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Archer Daniels Midland reports slight rise in profit

**FILE** Corn is unloaded at the Badger State Ethanol plant in Monroe, Wis., in this Sept. 23, 2005 file photo. High demand from the ethanol industry and strong export sales are expected to translate this year into the biggest U.S. corn planting since 1944, according to a report released Friday, March 30, 2007. (AP Photo/Andy Manis, file)

ANDY MANIS/Andy Manis/AP Photo

Archer Daniels Midland Co. posted a slight gain in its agricultural services business, held back by volatile commodities prices, instability in the Middle East and Africa, and delayed shipments in Japan.

ADM's disappointing performance in agricultural services, the company's largest segment in terms of revenue, was in contrast to results reported last week by rival agribusiness Bunge Ltd., and ADM's shares fell in midday trading.

ADM also warned on Tuesday about the impact of elevated energy prices and global instability in the future.

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Anti-government protests in North Africa and the Middle East disrupted grain shipments to the key commodities-importing region, hurting the agricultural processor's bottom line in its fiscal third quarter that ended March 31.

That was followed by delays in shipments to Japan, the world's top corn importer and a major soybean and wheat importer, following the March 11 earthquake, tsunami and nuclear crisis.

"When you cannot offload ships and you have them sitting out to sea determining when you can offload them, when it comes to valuations, it can make a difference," John Rice, ADM's vice-chairman, said on a call with analysts.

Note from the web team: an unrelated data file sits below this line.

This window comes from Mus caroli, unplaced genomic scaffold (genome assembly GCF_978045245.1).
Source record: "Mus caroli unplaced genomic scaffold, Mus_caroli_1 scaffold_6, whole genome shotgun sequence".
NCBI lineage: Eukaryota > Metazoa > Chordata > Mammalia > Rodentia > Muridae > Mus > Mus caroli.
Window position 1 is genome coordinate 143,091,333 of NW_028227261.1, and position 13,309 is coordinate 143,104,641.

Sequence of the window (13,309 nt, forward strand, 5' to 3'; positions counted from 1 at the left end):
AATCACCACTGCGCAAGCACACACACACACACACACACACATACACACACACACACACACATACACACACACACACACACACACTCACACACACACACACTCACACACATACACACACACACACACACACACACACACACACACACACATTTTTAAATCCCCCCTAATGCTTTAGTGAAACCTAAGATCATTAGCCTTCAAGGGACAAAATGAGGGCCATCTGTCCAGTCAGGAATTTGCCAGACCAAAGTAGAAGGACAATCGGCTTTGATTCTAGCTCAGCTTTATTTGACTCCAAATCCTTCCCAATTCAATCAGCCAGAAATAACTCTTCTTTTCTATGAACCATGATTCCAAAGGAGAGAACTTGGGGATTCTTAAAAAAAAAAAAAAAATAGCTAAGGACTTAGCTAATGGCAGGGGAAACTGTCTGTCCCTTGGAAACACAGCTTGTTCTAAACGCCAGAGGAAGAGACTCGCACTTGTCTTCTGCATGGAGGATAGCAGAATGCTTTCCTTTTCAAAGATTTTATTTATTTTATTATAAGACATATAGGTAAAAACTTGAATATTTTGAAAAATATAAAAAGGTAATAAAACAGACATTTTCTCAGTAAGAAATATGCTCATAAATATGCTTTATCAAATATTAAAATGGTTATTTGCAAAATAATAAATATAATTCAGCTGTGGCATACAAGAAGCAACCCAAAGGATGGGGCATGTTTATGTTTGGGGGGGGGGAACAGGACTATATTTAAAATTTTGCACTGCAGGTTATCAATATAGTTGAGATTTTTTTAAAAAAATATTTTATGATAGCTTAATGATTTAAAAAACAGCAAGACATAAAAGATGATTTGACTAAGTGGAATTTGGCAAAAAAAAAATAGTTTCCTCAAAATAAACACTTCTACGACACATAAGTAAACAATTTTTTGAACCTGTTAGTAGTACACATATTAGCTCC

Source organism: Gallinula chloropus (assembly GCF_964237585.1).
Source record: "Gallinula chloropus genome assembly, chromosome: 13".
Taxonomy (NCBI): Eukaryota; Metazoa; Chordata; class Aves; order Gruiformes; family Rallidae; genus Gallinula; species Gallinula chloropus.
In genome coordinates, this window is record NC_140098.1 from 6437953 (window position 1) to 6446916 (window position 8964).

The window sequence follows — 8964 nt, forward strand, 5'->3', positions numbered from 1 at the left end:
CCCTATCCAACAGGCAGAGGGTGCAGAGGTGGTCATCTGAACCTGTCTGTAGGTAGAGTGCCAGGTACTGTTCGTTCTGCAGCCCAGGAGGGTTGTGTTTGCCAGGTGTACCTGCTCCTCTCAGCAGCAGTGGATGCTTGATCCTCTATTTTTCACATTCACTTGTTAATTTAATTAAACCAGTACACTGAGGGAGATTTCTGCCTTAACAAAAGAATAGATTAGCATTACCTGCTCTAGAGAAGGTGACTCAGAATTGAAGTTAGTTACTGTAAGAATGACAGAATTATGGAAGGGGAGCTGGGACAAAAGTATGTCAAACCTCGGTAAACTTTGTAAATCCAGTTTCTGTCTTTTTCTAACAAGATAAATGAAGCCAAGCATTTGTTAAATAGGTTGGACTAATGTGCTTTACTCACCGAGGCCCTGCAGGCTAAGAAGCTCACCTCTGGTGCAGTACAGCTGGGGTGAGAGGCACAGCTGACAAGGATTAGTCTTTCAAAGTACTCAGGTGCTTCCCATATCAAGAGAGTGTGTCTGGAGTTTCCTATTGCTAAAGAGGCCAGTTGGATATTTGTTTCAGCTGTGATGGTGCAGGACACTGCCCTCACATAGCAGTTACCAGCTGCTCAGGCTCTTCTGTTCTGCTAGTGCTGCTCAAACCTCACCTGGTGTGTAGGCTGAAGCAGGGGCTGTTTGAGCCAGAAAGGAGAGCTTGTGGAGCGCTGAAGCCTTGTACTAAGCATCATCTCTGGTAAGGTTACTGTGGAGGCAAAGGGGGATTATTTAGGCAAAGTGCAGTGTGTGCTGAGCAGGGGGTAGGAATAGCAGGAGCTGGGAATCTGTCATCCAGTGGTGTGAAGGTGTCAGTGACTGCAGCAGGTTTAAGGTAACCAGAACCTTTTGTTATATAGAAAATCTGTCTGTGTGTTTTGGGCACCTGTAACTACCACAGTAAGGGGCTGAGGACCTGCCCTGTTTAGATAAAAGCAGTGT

The company's overall profit rose on strong results in its corn and oilseed-processing segments.

For its fiscal third quarter, ADM reported profit of $578-million (U.S.), or 86 cents a share, matching the average analyst estimate, according to Thomson Reuters I/B/E/S.

In the same quarter a year ago, ADM earned a $421-million, or 65 cents a share.

Quarterly revenue rose to $20.1-billion, topping analyst expectations for $17.7-billion.

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"Bunge said they were able to do a lot of commodity trading, exporting, and that had been very supportive to their earnings. ADM did not really realize that bump on trading," said Min Tang-Varner, an analyst with Morningstar Inc.

Decatur, Ill.-based ADM is one of the largest processors of corn and soybeans in the world and among the top ethanol producers in the United States.

The company said on Tuesday that crop shortages in some areas of the world led to highly volatile grain and oilseed prices, and demand for crops and agricultural goods continues to rise.

Oilseeds-processing profit jumped 26 per cent to $512-million, helped by strong results in its North American elevators and processing plants, and its refining, packaging and biodiesel operations in the Americas, ADM said.

Profit in ADM's corn-processing segment, which includes its ethanol and sweeteners businesses, nearly doubled to $204-million.

Corn-processing volume rose 13 per cent, helped by accelerating production at two recently build ethanol plants and strong demand for corn-based sweeteners and feed ingredients.

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Profit at the company's agricultural services division rose by $6-million to $171-million, tempered by volatile commodities markets, regional instability in the Middle East and Africa, and logistical problems in Japan, a top importer.

The company's other business units, including wheat milling and cocoa operations, generated a profit of $119-million, up from $22-million a year earlier.

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